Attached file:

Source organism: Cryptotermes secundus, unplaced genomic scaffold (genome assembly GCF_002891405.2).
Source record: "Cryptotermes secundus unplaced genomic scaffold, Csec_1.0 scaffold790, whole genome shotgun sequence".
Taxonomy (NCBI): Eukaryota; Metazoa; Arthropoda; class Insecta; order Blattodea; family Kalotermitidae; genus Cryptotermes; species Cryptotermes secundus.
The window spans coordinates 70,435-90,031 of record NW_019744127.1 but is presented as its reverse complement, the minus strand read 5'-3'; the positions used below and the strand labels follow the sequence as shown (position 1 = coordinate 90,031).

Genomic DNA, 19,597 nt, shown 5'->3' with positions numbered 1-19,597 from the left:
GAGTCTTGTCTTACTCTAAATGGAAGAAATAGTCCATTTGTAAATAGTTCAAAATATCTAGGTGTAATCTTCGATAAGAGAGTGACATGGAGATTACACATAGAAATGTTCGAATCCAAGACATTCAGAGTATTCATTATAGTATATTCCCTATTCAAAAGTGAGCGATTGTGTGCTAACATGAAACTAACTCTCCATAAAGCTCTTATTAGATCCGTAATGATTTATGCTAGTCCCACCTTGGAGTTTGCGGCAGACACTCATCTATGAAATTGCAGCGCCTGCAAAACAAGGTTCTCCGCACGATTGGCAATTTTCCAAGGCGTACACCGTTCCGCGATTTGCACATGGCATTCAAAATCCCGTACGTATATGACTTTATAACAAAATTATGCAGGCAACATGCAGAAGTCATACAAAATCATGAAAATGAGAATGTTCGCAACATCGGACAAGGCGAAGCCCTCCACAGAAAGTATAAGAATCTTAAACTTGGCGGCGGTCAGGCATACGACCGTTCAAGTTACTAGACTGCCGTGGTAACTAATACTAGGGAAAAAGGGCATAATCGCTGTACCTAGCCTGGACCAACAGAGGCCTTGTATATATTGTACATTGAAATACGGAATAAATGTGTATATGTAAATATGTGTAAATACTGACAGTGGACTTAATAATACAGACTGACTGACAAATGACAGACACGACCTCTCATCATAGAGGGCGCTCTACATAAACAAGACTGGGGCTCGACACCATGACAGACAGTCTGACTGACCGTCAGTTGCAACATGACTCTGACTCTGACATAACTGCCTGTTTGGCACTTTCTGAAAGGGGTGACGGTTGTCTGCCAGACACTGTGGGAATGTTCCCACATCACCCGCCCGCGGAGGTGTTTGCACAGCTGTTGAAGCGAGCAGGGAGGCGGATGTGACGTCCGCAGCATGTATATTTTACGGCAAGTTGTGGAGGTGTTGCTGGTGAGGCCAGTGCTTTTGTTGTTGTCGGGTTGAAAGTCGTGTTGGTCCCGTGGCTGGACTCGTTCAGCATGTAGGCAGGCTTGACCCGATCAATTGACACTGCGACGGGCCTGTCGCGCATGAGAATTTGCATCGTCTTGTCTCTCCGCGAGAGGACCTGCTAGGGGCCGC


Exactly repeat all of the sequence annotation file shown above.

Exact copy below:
Source organism: Cryptotermes secundus, unplaced genomic scaffold (genome assembly GCF_002891405.2).
Source record: "Cryptotermes secundus unplaced genomic scaffold, Csec_1.0 scaffold790, whole genome shotgun sequence".
Taxonomy (NCBI): Eukaryota; Metazoa; Arthropoda; class Insecta; order Blattodea; family Kalotermitidae; genus Cryptotermes; species Cryptotermes secundus.
The window spans coordinates 70,435-90,031 of record NW_019744127.1 but is presented as its reverse complement, the minus strand read 5'-3'; the positions used below and the strand labels follow the sequence as shown (position 1 = coordinate 90,031).

Genomic DNA, 19,597 nt, shown 5'->3' with positions numbered 1-19,597 from the left:
GAGTCTTGTCTTACTCTAAATGGAAGAAATAGTCCATTTGTAAATAGTTCAAAATATCTAGGTGTAATCTTCGATAAGAGAGTGACATGGAGATTACACATAGAAATGTTCGAATCCAAGACATTCAGAGTATTCATTATAGTATATTCCCTATTCAAAAGTGAGCGATTGTGTGCTAACATGAAACTAACTCTCCATAAAGCTCTTATTAGATCCGTAATGATTTATGCTAGTCCCACCTTGGAGTTTGCGGCAGACACTCATCTATGAAATTGCAGCGCCTGCAAAACAAGGTTCTCCGCACGATTGGCAATTTTCCAAGGCGTACACCGTTCCGCGATTTGCACATGGCATTCAAAATCCCGTACGTATATGACTTTATAACAAAATTATGCAGGCAACATGCAGAAGTCATACAAAATCATGAAAATGAGAATGTTCGCAACATCGGACAAGGCGAAGCCCTCCACAGAAAGTATAAGAATCTTAAACTTGGCGGCGGTCAGGCATACGACCGTTCAAGTTACTAGACTGCCGTGGTAACTAATACTAGGGAAAAAGGGCATAATCGCTGTACCTAGCCTGGACCAACAGAGGCCTTGTATATATTGTACATTGAAATACGGAATAAATGTGTATATGTAAATATGTGTAAATACTGACAGTGGACTTAATAATACAGACTGACTGACAAATGACAGACACGACCTCTCATCATAGAGGGCGCTCTACATAAACAAGACTGGGGCTCGACACCATGACAGACAGTCTGACTGACCGTCAGTTGCAACATGACTCTGACTCTGACATAACTGCCTGTTTGGCACTTTCTGAAAGGGGTGACGGTTGTCTGCCAGACACTGTGGGAATGTTCCCACATCACCCGCCCGCGGAGGTGTTTGCACAGCTGTTGAAGCGAGCAGGGAGGCGGATGTGACGTCCGCAGCATGTATATTTTACGGCAAGTTGTGGAGGTGTTGCTGGTGAGGCCAGTGCTTTTGTTGTTGTCGGGTTGAAAGTCGTGTTGGTCCCGTGGCTGGACTCGTTCAGCATGTAGGCAGGCTTGACCCGATCAATTGACACTGCGACGGGCCTGTCGCGCATGAGAATTTGCATCGTCTTGTCTCTCCGCGAGAGGACCTGCTAGGGGCCGC